FDA OKs Pfizer COVID-19 Vaccine For 12-15 Age Group
Pfizer said in late March that clinical trials found "100% efficacy and robust antibody responses" to the coronavirus in 12- to 15-year-olds.
The Food and Drug Administration said Monday that children 12 to 15 years old are now eligible to receive a key COVID-19 vaccine as the agency expanded its emergency use authorization for the Pfizer/BioNTech vaccine.
Dr. Janet Woodcock, the acting FDA commissioner, said the expansion "brings us closer to returning to a sense of normalcy."
"Parents and guardians can rest assured that the agency undertook a rigorous and thorough review of all available data, as we have with all of our COVID-19 vaccine emergency use authorizations," Woodcock said.
A vaccine advisory committee to the Centers for Disease Control and Prevention is scheduled to meet Wednesday to make recommendations about how the vaccine should be used. It's expected that the shots will be widely available to 12- to 15-year-olds as early as this week.
Until now, the Pfizer vaccine had been authorized only for people age 16 and older. Pfizer asked the FDA to broaden its emergency use authorization for the vaccine after announcing in late March that clinical trials found "100% efficacy and robust antibody responses" in study participants who were 12 to 15.
The FDA first granted Pfizer's request for an emergency use authorization for its COVID-19 vaccine in December. It got federal approval to include children as young as 12 in its vaccine trial in October.
All three makers of U.S.-authorized vaccines — Pfizer, Moderna and Johnson & Johnson — are studying the safety and effectiveness of their vaccines in children, including as young as 6 months.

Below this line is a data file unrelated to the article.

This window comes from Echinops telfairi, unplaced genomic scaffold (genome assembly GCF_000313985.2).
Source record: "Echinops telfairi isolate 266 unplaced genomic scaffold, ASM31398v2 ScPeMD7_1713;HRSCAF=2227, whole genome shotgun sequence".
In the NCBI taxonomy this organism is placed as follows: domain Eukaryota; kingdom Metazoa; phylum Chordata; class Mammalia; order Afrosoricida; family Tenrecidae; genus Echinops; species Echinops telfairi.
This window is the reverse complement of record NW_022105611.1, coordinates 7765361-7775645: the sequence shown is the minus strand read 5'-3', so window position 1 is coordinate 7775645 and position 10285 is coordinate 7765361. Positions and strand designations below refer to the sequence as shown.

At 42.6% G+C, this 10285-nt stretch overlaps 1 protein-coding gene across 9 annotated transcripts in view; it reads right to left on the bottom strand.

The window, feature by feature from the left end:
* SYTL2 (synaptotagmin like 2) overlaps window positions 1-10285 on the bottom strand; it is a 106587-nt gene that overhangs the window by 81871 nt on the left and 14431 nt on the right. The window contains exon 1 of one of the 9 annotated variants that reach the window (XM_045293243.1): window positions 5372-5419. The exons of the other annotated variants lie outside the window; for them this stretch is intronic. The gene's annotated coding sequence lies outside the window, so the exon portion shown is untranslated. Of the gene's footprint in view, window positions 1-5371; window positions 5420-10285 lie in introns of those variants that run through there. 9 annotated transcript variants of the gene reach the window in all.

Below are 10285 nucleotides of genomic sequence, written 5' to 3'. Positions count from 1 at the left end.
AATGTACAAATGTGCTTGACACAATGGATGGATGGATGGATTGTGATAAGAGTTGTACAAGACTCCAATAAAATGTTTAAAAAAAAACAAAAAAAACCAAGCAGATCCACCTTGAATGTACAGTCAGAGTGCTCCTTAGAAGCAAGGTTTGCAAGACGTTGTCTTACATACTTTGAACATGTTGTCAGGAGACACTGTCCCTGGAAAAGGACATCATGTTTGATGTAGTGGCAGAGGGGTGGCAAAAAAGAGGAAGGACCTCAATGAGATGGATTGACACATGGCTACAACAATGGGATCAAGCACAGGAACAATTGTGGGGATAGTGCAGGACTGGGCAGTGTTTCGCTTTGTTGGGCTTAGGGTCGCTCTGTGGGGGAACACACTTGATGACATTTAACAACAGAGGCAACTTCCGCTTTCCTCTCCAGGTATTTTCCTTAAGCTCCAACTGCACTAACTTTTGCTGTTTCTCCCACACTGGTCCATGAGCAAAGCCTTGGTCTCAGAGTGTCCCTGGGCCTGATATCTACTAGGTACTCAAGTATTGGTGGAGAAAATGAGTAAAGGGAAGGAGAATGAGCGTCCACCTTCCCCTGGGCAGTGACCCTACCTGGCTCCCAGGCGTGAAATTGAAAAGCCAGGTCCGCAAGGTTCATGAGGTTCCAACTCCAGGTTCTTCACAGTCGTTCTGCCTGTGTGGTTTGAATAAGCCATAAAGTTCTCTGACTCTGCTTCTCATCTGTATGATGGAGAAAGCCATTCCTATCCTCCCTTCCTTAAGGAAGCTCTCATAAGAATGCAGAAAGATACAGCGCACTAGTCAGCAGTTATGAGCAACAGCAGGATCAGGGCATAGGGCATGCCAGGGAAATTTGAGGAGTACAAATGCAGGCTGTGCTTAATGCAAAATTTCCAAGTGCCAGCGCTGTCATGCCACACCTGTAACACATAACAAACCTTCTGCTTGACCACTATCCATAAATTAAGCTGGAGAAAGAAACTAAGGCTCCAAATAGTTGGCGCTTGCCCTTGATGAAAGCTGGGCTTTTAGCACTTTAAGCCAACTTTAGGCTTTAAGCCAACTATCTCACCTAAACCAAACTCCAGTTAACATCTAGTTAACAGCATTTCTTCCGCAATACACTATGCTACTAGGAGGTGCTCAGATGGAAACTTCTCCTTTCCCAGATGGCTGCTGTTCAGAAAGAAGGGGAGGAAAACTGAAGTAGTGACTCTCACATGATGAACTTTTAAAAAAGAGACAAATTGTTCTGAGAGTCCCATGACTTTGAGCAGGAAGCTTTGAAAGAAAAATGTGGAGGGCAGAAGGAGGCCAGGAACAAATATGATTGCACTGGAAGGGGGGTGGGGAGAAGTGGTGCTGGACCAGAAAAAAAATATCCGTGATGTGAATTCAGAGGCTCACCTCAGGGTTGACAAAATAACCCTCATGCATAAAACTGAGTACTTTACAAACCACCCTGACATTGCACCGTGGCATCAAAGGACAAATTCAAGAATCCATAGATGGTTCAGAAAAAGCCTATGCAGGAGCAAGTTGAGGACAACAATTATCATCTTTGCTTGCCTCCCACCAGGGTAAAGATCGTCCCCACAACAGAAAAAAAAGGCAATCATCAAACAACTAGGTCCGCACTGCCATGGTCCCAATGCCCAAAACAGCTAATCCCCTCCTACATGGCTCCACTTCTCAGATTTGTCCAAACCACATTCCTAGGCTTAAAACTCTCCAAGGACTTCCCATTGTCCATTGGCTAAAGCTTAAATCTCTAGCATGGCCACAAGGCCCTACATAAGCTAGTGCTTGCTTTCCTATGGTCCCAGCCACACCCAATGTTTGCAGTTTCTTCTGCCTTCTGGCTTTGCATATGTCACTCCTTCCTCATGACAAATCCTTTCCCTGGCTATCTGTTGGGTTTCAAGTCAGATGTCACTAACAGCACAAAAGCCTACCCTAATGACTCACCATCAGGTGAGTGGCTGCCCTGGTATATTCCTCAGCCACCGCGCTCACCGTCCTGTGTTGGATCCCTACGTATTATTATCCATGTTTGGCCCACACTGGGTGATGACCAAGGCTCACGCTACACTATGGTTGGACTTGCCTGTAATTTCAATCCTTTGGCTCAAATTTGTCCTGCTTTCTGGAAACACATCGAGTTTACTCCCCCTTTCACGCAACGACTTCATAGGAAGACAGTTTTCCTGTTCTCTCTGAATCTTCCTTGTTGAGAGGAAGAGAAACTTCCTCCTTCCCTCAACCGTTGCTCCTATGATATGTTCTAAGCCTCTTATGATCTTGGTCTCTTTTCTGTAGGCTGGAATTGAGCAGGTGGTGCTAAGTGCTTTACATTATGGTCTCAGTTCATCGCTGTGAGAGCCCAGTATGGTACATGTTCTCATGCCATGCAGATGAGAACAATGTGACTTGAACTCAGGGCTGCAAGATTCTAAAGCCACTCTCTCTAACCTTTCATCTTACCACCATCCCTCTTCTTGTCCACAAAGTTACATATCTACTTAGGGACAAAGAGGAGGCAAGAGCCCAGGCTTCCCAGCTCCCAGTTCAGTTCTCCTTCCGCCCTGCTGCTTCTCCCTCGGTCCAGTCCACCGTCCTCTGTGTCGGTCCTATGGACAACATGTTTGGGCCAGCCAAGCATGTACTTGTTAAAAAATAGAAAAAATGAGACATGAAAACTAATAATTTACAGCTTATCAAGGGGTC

Johnson & Johnson said last week that its vaccine "will initially be tested in a small number of adolescents, which will be expanded to a larger group in a step-wise approach, if initial data shows an acceptable safety profile."
Those expanded trials started last month when J&J vaccine shots were given to teens from 16 to 17. If all goes well, the trial will include kids as young as 12, the company said.
Moderna said in mid-April that its vaccine study in adolescents is now fully enrolled, with around 3,000 people ages 12 to 17 slated to receive doses. A second phase of the study will follow, including children who are from 6 months to 11 years old.
Pfizer said it won't be ready to ask the FDA for new emergency use authorization expansions for kids younger than 12 until September. One such request would cover children from 2 to 5 years old; a second would apply to ages 5 to 11. A third request, aimed at protecting infants and toddlers, isn't expected until the fourth quarter of this year.
Pfizer and BioNTech said they have the capacity to manufacture up to 2.5 billion vaccine doses in 2021, and to produce at least 3 billion doses in 2022.
In another move that could boost COVID-19 vaccine availability, Pfizer recently asked the FDA to approve a change that would allow its vaccine to be stored at common refrigerator temperatures of 2 to 8 degrees Celsius (roughly 36 to 46 degrees Fahrenheit) for up to four weeks. The company said it submitted data about the vaccine's stability at those temperatures on April 30.
In general, Pfizer's vaccine must be stored at ultra-cold temperatures of around -70 degrees Celsius (-94 degrees Fahrenheit). The company loosened that requirement a bit in February, however, saying the shots, which use messenger RNA, could safely be kept at typical home freezer temperatures, -25 to -15 degrees Celsius (-13 to 5 degrees Fahrenheit), for up to two weeks.
The COVID-19 vaccine's success has brought billions of dollars to Pfizer. In the first quarter of 2021 alone, the vaccine added $3.5 billion in global revenue, Pfizer Chairman and CEO Albert Bourla told investors in a conference call last week. Over the entire year, Pfizer could bring in around $26 billion based on the vaccine, Bourla said.
The company and BioNTech, its development and revenue-sharing partner, have shipped some 430 million doses to 91 countries and territories, Bourla said last week.
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